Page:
Fairfax County PIVOT recovery grant applications close July 9; supporting NOVA’s minority-owned businesses
Applications are open for Fairfax County’s PIVOT recovery grants, which will use $25 million in grant funding from the federal American Rescue Plan Act to provide targeted assistance to the most hard-hit sectors of the Fairfax County economy as the result of the pandemic. Conceived and approved by the Board of Supervisors and administered by the Department of Economic Initiatives, the goal of the program is to help those businesses continue their recovery by providing needed capital for ongoing operations and to sustain business sectors.
Applications will be accepted from qualifying businesses through 11:59 p.m. on July 9. Business owners can apply any time during the application period and there is no advantage to applying first.
“Fairfax County is committed to helping businesses recover from the effects of the pandemic. Through the PIVOT grant we will help those businesses who saw the greatest financial impact regain their momentum so they will be able to thrive in the reopening marketplace,” said Board of Supervisors Chairman Jeffrey C. McKay. “It also directs recovery toward sectors that employ disproportionately higher numbers of low income and minority workers, making it all more important that we target recovery efforts to these communities who have been hardest hit.”
Funds will be disbursed via four programs:
- Food Service (including Food Trucks)
- Retail, Services and Amusements
- Arts Organizations, Museums and Historical Sites
Businesses must be located in Fairfax County, including the Towns of Clifton, Herndon and Vienna and have a have a commercial storefront (no online only or home-based businesses will be eligible for awards). Businesses must be open or temporarily closed, planning to reopen by August 31, 2021 and have a valid Business and Professional License (BPOL). Grant award amounts, eligibility criteria and other requirements are available on the Fairfax County website.
- Read a PIVOT Q&A here.
- PIVOT webinar: Watch the presentation here and see the presentation slides here.
- Language portal: All information materials are also in Arabic, Korean, Spanish and Vietnamese. Click here to access the links.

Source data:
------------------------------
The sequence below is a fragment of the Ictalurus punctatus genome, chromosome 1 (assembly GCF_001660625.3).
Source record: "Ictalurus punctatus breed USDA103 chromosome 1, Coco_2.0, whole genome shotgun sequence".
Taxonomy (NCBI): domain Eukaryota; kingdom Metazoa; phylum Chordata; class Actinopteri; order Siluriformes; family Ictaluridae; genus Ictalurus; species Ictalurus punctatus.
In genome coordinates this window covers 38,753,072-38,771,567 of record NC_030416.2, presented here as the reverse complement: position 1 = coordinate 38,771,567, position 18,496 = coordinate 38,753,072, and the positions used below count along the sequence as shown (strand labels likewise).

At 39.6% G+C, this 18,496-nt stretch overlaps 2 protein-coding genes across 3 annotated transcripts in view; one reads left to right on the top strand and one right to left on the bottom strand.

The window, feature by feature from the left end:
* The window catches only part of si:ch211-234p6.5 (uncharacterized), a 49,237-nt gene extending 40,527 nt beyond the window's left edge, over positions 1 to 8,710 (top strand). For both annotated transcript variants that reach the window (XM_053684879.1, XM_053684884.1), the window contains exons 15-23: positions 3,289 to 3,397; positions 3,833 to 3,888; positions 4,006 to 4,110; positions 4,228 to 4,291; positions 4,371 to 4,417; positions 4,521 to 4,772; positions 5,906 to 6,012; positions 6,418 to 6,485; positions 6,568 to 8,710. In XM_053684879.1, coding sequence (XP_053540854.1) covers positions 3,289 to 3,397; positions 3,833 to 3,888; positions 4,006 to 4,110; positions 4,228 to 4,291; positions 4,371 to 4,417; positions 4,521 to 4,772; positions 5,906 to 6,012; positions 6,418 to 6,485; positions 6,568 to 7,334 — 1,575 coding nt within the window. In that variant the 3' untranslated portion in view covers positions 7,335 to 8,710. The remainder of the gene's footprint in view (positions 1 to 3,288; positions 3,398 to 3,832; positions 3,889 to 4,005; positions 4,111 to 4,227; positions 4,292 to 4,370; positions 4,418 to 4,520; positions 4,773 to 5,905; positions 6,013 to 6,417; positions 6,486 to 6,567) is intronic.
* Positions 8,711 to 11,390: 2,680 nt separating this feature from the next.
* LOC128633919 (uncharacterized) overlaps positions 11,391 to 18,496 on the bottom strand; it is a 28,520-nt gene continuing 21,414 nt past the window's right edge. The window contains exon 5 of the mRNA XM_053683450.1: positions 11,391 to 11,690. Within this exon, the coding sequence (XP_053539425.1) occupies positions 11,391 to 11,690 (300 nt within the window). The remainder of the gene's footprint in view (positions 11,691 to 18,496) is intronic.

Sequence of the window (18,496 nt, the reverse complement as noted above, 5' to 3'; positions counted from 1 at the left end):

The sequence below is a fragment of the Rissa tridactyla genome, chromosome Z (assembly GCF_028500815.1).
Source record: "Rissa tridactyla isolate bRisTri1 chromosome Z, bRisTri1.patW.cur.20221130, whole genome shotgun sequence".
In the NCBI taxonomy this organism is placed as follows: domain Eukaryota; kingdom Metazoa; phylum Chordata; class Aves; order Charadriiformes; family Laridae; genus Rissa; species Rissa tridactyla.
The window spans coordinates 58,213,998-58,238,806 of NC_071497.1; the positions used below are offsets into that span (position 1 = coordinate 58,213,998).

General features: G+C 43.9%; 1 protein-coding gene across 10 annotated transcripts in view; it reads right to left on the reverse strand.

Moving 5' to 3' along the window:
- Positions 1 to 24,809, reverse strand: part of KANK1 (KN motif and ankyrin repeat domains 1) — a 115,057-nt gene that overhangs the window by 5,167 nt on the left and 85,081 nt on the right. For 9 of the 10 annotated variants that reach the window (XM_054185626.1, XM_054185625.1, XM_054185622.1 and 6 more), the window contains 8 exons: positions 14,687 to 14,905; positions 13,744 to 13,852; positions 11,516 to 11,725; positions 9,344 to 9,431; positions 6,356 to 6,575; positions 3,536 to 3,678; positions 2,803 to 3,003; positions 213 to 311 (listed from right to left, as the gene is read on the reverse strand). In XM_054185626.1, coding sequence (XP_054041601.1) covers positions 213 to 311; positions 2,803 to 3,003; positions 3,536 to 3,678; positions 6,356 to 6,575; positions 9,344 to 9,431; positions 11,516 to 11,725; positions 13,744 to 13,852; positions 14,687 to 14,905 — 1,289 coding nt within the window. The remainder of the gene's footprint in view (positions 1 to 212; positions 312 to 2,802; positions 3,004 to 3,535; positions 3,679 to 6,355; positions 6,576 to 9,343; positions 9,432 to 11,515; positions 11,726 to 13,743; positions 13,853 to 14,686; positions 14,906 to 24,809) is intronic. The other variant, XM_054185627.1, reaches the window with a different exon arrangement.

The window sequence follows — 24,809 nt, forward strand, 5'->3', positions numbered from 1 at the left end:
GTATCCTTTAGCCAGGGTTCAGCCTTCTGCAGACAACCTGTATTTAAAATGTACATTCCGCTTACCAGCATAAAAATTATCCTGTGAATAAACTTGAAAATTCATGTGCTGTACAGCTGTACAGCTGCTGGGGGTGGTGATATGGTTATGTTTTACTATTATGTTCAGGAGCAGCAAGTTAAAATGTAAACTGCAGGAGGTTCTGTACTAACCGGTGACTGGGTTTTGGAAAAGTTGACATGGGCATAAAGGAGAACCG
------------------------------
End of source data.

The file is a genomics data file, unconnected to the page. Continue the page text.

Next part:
The Latino Economic Development Center (LEDC) is the grant administrator of the program and is experienced in supporting small businesses and non-profits across many economic sectors. The LEDC is also experienced in administering large-scale grant programs and providing technical assistance and capital financing to businesses and non-profits.
In early 2021, Fairfax County and the Fairfax County Economic Development Authority commissioned an Economic Recovery Framework study that illustrated that the county lost an estimated 48,200 jobs (through December 2020) and employment losses were heavily concentrated in food service, hospitality and retail sectors. The study provided a “road map” that highlighted opportunities to create a just and resilient recovery through specific steps and programming. A small business grant program was one of the recommendations. Using this data, PIVOT targets businesses in the retail, food service, hospitality/lodging and arts sectors.
“The PIVOT program provides another opportunity for financial help for Fairfax County businesses and organizations that have been hit the hardest by the pandemic,” said Victor Hoskins, president and CEO of the Fairfax County Economic Development Authority. “The FCEDA applauds this latest initiative by the Fairfax County Board of Supervisors and the Department of Economic Initiatives to help these businesses survive and to thrive in the post-pandemic economy.”
Since the pandemic hit in March 2020, Fairfax County has developed a number of programs designed to support various members of the business community, the non-profit community, and its workforce, including the COVID-19 Recovery Microloan Fund; the RISE Grant Program; the Social Safety Net Nonprofit Sustainability Grant Program, Emergency Rental Assistance Program; and the administration of vaccines.
More information on the PIVOT program can be found at FairfaxCounty.gov/Economic-Initiatives/Pivot. Program questions can be directed to firstname.lastname@example.org or by utilizing the chat function in the grant application program.
Northern Virginia Return to Earn Grant Program: This program will match payments from eligible Northern Virginia small businesses to provide new hires with up to $1,000 to support their transition back into the workforce.
- The Return to Earn Grant Program is aimed at employers with less than 100 employees that may not have the resources to provide this financial support and need staff to return quickly.
- More information can be found here.